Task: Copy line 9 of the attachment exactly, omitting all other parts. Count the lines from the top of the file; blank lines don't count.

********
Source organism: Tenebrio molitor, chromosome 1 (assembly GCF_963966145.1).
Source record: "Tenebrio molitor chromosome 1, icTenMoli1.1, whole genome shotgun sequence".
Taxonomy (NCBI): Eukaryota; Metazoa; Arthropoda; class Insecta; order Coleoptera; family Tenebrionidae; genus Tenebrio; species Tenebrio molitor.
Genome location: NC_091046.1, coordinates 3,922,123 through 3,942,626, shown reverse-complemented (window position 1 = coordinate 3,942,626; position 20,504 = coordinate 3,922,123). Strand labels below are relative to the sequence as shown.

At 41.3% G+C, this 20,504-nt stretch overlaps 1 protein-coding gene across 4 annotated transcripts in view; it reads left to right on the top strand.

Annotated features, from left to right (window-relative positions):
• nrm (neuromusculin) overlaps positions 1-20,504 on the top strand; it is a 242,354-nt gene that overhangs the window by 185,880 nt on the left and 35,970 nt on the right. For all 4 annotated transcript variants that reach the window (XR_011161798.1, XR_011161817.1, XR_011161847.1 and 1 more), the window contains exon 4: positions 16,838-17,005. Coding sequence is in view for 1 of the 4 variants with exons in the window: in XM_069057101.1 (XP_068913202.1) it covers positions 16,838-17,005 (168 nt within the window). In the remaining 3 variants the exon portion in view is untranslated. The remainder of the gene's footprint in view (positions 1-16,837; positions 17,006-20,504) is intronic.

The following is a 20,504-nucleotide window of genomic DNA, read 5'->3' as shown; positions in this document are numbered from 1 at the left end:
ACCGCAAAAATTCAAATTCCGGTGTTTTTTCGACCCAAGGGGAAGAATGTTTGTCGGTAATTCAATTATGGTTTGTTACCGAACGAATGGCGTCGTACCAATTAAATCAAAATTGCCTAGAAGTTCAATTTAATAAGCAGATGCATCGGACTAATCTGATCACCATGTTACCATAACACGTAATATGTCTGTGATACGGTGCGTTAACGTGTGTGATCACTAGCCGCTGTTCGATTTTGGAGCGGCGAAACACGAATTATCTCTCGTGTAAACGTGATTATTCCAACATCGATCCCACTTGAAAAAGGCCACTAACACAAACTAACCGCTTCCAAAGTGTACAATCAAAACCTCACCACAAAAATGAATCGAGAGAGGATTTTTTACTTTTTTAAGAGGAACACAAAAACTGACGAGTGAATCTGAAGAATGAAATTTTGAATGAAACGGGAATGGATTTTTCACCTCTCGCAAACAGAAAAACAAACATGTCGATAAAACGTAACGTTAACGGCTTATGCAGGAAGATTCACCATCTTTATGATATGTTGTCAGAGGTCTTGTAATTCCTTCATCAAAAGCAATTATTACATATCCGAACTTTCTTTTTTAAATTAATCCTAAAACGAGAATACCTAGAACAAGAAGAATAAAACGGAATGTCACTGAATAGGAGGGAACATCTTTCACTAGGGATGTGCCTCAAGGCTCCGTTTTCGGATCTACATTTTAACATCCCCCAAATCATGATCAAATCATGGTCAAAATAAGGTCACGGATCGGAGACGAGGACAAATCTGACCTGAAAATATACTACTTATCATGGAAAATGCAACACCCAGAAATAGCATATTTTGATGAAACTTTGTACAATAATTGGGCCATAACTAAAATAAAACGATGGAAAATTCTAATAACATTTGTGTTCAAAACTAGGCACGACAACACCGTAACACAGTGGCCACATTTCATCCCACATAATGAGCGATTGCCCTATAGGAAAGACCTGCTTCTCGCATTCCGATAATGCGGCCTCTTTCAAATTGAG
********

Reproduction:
ACCGCAAAAATTCAAATTCCGGTGTTTTTTCGACCCAAGGGGAAGAATGTTTGTCGGTAATTCAATTATGGTTTGTTACCGAACGAATGGCGTCGTACCAATTAAATCAAAATTGCCTAGAAGTTCAATTTAATAAGCAGATGCATCGGACTAATCTGATCACCATGTTACCATAACACGTAATATGTCTGTGATACGGTGCGTTAACGTGTGTGATCACTAGCCGCTGTTCGATTTTGGAGCGGCGAAACACGAATTATCTCTCGTGTAAACGTGATTATTCCAACATCGATCCCACTTGAAAAAGGCCACTAACACAAACTAACCGCTTCCAAAGTGTACAATCAAAACCTCACCACAAAAATGAATCGAGAGAGGATTTTTTACTTTTTTAAGAGGAACACAAAAACTGACGAGTGAATCTGAAGAATGAAATTTTGAATGAAACGGGAATGGATTTTTCACCTCTCGCAAACAGAAAAACAAACATGTCGATAAAACGTAACGTTAACGGCTTATGCAGGAAGATTCACCATCTTTATGATATGTTGTCAGAGGTCTTGTAATTCCTTCATCAAAAGCAATTATTACATATCCGAACTTTCTTTTTTAAATTAATCCTAAAACGAGAATACCTAGAACAAGAAGAATAAAACGGAATGTCACTGAATAGGAGGGAACATCTTTCACTAGGGATGTGCCTCAAGGCTCCGTTTTCGGATCTACATTTTAACATCCCCCAAATCATGATCAAATCATGGTCAAAATAAGGTCACGGATCGGAGACGAGGACAAATCTGACCTGAAAATATACTACTTATCATGGAAAATGCAACACCCAGAAATAGCATATTTTGATGAAACTTTGTACAATAATTGGGCCATAACTAAAATAAAACGATGGAAAATTCTAATAACATTTGTGTTCAAAACTAGGCACGACAACACCGTAACACAGTGGCCACATTTCATCCCACATAATGAGCGATTGCCCTATAGGAAAGACCTGCTTCTCGCATTCCGATAATGCGGCCTCTTTCAAATTGAG